I closed my talk by describing the rising resistance in New York, as teachers, parents, administrators, students, and the public push back against the private takeover of the public schools. Commissioner King has met determined criticism during his “listening tour.” Teachers’ and administrators’ unions have called for a two-year moratorium on the Common Core curriculum and assessments. Perhaps thousands of students and families are planning to boycott the next round of tests. My closing comments urged the teachers and administrators to form an alliance with parents, students, and the public to resist the government’s efforts to implement high-stakes standardized testing and open more charter schools.

In my next blog I will describe some of the Ministry of Education plans in New Zealand and Australia (which was my next stop) and rising resistance from unions and universities.

My talk and those of the other NZEI keynoters are on the NZEI website at
http://www.education2014.org.nz/?page_id=719.

Mine is also posted below and on youtube at: http://www.youtube.com/watch?v=hW4vZGsLiL4.

David Hursh

Author: David Hursh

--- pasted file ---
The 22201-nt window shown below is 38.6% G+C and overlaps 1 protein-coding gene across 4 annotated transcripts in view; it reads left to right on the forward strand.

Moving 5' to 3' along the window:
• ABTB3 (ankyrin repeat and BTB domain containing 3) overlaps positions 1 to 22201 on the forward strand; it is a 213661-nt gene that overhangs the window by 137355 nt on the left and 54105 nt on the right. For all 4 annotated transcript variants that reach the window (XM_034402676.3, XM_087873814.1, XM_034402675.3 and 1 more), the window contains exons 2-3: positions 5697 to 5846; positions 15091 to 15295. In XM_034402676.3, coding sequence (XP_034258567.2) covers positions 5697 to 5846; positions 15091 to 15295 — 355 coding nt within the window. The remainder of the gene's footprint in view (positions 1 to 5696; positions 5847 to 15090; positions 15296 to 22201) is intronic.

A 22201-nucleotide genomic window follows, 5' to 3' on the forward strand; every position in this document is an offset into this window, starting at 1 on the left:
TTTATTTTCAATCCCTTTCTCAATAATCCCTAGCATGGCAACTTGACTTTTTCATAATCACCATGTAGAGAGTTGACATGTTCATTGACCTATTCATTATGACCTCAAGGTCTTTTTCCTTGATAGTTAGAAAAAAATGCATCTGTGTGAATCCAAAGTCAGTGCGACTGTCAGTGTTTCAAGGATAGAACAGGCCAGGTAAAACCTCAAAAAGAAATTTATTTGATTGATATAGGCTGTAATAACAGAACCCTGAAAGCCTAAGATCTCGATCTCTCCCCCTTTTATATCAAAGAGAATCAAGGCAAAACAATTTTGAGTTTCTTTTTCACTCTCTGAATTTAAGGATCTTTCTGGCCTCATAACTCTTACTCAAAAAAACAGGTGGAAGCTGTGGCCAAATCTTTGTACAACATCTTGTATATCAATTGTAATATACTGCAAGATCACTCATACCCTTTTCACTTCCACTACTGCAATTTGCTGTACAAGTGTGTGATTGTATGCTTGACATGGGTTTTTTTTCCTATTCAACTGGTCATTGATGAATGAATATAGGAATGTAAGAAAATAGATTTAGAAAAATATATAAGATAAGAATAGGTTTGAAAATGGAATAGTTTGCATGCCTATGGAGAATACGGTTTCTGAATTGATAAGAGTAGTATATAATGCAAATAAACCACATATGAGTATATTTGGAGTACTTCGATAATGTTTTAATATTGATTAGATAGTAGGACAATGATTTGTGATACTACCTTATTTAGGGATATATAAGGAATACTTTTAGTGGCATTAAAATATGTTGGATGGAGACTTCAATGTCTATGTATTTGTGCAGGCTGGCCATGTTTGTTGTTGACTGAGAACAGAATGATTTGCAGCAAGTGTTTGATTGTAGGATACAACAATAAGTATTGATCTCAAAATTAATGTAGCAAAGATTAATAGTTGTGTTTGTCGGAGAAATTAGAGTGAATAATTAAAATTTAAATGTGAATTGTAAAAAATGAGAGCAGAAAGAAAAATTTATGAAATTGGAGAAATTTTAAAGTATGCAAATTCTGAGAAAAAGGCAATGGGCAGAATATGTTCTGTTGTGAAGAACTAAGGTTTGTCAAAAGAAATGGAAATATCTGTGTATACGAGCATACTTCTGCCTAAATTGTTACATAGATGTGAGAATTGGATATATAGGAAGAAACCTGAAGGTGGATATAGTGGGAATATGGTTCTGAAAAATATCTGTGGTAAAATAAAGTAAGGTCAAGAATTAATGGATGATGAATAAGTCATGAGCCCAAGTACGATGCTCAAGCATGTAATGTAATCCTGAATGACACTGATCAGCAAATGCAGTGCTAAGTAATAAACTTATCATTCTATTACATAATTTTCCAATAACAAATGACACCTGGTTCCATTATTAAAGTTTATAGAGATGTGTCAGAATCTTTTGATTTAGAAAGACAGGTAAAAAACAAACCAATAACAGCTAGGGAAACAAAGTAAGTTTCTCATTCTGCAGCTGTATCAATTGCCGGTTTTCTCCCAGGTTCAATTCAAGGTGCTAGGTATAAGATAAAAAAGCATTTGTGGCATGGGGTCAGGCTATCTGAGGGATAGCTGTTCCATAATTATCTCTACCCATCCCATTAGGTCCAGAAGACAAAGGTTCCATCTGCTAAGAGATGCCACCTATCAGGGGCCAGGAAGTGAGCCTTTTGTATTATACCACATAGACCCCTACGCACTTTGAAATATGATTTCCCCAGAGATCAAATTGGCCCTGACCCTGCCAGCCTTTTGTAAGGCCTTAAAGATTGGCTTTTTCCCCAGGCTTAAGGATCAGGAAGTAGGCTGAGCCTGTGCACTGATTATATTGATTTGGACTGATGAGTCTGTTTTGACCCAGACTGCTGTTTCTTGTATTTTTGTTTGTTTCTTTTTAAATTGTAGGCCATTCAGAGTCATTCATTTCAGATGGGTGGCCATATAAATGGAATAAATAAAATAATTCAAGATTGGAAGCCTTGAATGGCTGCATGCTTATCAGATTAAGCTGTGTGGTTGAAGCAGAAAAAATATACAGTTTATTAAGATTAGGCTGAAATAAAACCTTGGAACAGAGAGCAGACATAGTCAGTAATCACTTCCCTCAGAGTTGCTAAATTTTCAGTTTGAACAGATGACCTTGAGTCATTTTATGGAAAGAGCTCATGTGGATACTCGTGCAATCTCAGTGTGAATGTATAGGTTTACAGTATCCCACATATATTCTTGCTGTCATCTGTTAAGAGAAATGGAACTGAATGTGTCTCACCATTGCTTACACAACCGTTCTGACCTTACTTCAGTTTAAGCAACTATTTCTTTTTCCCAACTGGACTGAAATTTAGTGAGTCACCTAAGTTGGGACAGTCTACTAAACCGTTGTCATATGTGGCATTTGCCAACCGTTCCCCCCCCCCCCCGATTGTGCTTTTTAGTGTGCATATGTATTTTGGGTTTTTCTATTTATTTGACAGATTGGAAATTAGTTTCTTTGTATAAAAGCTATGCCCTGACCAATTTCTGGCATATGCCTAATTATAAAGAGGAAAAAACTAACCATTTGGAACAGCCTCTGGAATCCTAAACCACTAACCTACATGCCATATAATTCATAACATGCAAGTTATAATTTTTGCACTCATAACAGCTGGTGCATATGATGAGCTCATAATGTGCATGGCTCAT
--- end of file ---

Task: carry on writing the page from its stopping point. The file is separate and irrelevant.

For the last decade David Hursh’s writing and political organizing has focused on the dangers of high-stakes testing. His most recent book, High-Stakes Testing and the Decline of Teaching and Learning: The Real Crisis in Education (Rowman and Littlefield, 2008), situates the rise of high-stakes testing in states like Texas and New York, and at the federal level with No Child Left Behind within larger debates about the purposes of education and the nature of society. Marilyn Cochran-Smith, John E. Cawthorne Professor at Boston College, wrote: "In this unusual book, David Hursh combines rich recollections of classroom teaching with trenchant analysis of the "real crisis" in education today-the neoliberal package of high stakes testing, accountability, markets and privatization. The result is a deeply disturbing but compelling and original book that puts democratic education back where it should be--at the center of discussions about schools and schooling.” In 1998 Hursh helped start the Coalition for Common Sense in Education, a group of parents, students, and educators working to changed education policy through lobbying in Albany and hosting forums. Some of the speakers the Coalition has funded include Jonathan Kozol, Angela Valenzuela, Deborah Meier, Peter Sacks, Monty Neill, and Susan Ohanian. Since the publication of his book in March, Hursh has delivered invited talks to numerous groups, including the Rochester Teachers Association, Monroe County School Board Association, and in the Arts and Lectures series at SUNY-Cortland. This upcoming academic year he has been invited to present at universities across the United States. David Hursh is a Professor at the Warner School of Education at the University of Rochester.